How NJ trains all the pros who respond to highway emergencies
The state Department of Transportation has just completed another training exercise for people who respond to emergencies on the road: police, firefighters, medical service workers, tow-truck operators and others. It was held Sept. 25 at the Camden County College Fire Training Academy.
DOT spokesman Steve Schapiro says it's all about roadside safety.
"This traffic incident management training is specifically for what happens when there is an accident or a crash on a highway and you have different responders coming and how they work together to secure the scene and take care of the folks that might be involved," he said.
The goal is to provide medical help to the victims and get the road opened as quickly as possible to help other drivers.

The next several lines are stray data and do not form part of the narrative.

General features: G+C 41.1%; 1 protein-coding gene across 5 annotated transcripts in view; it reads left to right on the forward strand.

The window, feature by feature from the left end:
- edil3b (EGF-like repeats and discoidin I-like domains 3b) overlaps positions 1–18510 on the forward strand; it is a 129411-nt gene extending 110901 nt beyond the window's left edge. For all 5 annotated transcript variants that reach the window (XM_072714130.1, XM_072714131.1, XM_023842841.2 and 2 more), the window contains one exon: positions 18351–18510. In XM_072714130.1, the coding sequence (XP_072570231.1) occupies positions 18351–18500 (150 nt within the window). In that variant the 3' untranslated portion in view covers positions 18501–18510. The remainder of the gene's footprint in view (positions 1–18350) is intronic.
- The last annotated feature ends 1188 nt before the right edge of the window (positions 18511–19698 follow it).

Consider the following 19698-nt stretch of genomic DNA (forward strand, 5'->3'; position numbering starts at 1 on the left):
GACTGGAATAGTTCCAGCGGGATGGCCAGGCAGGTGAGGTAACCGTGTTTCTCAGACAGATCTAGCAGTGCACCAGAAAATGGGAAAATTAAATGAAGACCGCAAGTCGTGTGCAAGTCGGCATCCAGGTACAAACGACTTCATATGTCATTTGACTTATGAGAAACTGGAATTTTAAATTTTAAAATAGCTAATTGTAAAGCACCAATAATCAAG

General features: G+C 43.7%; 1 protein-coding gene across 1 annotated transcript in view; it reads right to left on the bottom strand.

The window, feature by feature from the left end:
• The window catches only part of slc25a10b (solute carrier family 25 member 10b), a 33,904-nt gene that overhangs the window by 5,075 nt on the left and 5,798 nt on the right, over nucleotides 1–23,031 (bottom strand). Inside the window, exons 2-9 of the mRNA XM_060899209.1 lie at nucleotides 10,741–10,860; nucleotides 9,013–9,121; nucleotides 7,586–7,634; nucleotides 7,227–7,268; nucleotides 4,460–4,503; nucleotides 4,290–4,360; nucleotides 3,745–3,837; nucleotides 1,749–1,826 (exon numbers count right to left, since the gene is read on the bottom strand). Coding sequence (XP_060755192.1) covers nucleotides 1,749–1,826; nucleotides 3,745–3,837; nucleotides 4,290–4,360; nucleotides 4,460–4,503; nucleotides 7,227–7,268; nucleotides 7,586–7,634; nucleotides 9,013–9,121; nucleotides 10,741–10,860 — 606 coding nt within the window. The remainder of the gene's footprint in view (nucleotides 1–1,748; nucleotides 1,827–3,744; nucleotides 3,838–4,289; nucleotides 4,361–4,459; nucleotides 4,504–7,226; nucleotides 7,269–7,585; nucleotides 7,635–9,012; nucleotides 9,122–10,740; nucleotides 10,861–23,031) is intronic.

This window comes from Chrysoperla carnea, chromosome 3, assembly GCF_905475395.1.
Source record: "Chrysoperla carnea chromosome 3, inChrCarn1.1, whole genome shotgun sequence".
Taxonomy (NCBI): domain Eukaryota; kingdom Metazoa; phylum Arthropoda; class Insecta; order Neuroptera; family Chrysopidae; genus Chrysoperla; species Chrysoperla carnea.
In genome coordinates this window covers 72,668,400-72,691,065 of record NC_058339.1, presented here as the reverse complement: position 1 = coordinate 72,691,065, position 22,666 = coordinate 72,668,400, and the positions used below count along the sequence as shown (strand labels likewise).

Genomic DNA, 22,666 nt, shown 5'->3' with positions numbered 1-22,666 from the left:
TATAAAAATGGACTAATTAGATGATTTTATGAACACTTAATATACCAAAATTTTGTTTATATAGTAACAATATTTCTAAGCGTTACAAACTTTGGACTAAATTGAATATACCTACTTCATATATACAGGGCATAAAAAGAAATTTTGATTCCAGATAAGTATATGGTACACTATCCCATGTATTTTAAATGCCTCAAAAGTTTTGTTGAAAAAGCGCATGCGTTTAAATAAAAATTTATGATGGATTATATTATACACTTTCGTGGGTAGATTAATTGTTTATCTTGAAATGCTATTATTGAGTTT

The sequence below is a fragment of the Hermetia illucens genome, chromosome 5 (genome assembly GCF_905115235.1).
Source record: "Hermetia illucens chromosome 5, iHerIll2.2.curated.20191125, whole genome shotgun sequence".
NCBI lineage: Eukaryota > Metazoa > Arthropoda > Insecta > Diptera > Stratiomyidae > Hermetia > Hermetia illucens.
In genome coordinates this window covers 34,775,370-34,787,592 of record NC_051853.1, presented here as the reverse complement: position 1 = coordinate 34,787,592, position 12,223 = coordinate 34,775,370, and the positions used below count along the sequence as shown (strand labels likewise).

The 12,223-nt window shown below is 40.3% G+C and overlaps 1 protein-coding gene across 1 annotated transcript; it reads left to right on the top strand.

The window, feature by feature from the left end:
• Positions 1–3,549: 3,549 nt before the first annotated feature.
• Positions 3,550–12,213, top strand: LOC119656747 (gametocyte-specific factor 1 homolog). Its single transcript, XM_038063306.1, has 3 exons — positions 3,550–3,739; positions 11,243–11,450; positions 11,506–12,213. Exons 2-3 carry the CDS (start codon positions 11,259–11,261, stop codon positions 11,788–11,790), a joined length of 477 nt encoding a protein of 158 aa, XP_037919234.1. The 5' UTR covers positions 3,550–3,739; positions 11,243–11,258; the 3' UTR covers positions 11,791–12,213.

"Whenever there is a crash on the highway, you have a lot of different personnel from a lot of different agencies that are going to respond," Schapiro said. That includes employees from the Department of Transportation.
To date, the agency has trained more than 17,000 emergency first responders. The eight-hour course covers classroom and hands-on outdoor exercises.
Schapiro said drivers who happen upon an accident scene must also do their part to enhance safety.
"Please move over. Give them plenty of room to work if there is a crash scene or incident on a roadway. We always ask that you use caution."
Joe Cutter is the senior news anchor on New Jersey 101.5